Results and Discussion

Body weight and weight gain

There was a significant difference (p < 0.05) with regard to body weight among the studied genotypes (Table 2), and this was consistent with earlier study reports [10–13]. The F1 from WLH female and Fayoumi male crossbreeds had a heavier body weight at hatch and 20 weeks of age,

Evaluation of different traits from day-old to age at first eggs of Fayoumi and White leghorn chickens and their reciprocal crossbreeds - Image 1

whereas their reciprocal was heavier at 4, 8, 12, and 16 weeks. Similarly, Bekele et al. [14] reported that crossing between two chicken breeds resulted in improved body weight of one cross and reduced the reciprocal weight. Purebred Fayoumi demonstrated the lowest body weight throughout the study period among the other genotypes; this might be due to their smallest body size. This is in agreement with Falconer and Mackay [15], who reported a heterotic in crossbreds due to non-additive genetic effects.

There was no significant difference in body weight gain between pure WLH and crossbreeds of WLH cocks and Fayoumi hens from the age of day-old to 4 weeks old (Table 2). The F1 generation from the cross of WLH cocks and Fayoumi hens recorded a higher weight gain at 4–8 and 12–16 weeks of age than its reciprocal crossbreeds. This variation might be due to the heavier body weight of the paternal effect on progenies. The present finding agreed with Fotsa et al. [16], who found that the parental aptitudes were superior to those of the F1 for daily weight gain. The offspring from the combination of WLH cocks and Fayoumi hens had the highest weight gain among any other combinations during brooding from 4 to 8 weeks of age and growing periods from 12 to 16 weeks. However, its reciprocal cross had exhibited the highest weight gain in female growers from 16 to 20 weeks of age. The superiority in weight gain in F1 exhibited by the main cross (WLH cocks and Fayoumi hens) over their purebred counterparts at 4–8, and 12–20 weeks of age suggested that they have the best weight gain among the others. The pure Fayoumi breed recorded the lowest weight gain among the other genotypes. The significant difference in weight gain among breed combinations in this research was due to the genotype and variations in body weight at different ages and their feed consumption and conversion.

Feed intake and conversion ratio

Feed intake was affected by genotype at different ages, as shown in Table 2. The Fayoumi breed consumed the lowest amount of feed throughout the study, which might be due to their small body weight. The main crossbreed significantly consumed more feed than its reciprocal at 4–8, 8–12, and 12–16 weeks of age. This observation is common knowledge that heavier birds consume more feed than lighter birds, and this idea is supported by many scholars [17,18]. Similarly, Abiola et al. [19] reported that variations in chickens’ daily feed intake are due to the differences in weight and breed. The feed intake of reciprocal crossbreeds was statistically not significant (p > 0.05) from its main breed (WLH cock × Fayoumi hen) from day-old to 4 weeks old. However, consumption is more for the WLH breed than Fayoumi at all ages. The study’s results revealed that there was a significant difference (p < 0.05) between the main cross and its reciprocal with regard to average feed intake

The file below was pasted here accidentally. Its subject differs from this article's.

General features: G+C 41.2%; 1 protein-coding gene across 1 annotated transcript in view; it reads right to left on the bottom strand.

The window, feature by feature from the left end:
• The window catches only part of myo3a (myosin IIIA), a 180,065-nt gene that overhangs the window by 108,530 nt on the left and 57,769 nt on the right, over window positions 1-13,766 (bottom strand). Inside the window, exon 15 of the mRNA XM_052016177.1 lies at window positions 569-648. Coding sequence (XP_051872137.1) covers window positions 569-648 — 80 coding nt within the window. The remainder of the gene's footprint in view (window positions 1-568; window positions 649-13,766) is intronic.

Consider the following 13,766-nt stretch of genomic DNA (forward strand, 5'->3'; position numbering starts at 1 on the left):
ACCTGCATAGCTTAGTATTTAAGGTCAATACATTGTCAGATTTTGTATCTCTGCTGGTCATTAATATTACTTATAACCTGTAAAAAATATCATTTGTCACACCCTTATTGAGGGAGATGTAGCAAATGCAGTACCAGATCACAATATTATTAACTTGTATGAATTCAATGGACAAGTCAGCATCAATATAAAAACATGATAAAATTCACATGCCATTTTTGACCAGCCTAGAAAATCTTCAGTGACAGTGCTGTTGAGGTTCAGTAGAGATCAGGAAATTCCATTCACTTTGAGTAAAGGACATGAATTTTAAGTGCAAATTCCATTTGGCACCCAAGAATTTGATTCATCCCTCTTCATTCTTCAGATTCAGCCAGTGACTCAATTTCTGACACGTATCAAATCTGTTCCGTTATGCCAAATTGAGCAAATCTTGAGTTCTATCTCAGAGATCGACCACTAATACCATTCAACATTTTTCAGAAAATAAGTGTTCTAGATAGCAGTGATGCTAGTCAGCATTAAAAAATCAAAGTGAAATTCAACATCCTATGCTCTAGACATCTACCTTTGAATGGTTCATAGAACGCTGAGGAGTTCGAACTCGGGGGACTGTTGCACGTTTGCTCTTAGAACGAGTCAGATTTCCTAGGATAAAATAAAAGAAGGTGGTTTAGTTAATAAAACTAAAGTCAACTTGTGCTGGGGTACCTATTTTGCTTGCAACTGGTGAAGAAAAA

Evaluation of different traits from day-old to age at first eggs of Fayoumi and White leghorn chickens and their reciprocal crossbreeds - Image 2

during the brooding age of 4–8, 8–12, and 12–16 weeks and female growers (16–20 weeks). The variation could be due to the use of WLH as the paternal breed. This result is in disagreement with the result of Nwenya et al. [20], who reported a non-significant difference between the main cross and reciprocal in average feed intake.

Consistently, WLH cock and Fayoumi hen combinations were the most feed efficient among the other genotypes at the age of 0–4 weeks (Table 2). However, the feed conversion efficiency was not significant among genotypes starting from the age of 4–20 weeks, although the main and reciprocal crosses were more efficient than the pure lines. Likewise, a higher Feed conversion ratio (FCR) was reported by Kebede [8] for WLH compared to Fayoumi at a similar age group. A higher FCR in purebreds might be associated with higher feed intake and lower weight gain at the respective ages. This study’s results are in agreement with Adedeji [21], who reported that genetic combinations were significantly affected by the feed conversion ratio.

Moreover, Chatterjee et al. [12] reported a low feed intake to body weight gain in chicken genotypes that could be attributed to low feed intake and chickens’ genetic composition. This observation was similar in the present study. The cross between WLH cocks and Fayoumi hens was more feed efficient than its reciprocal except at 8–16 weeks. This implied that the existence of substantial influence of maternal and paternal FCR. The FCR demonstrated that the use of WLH cock or Fayoumi hen would be economically beneficial because of less feed intake to weight gain than other counterpart offsprings.

Body weight and age at first egg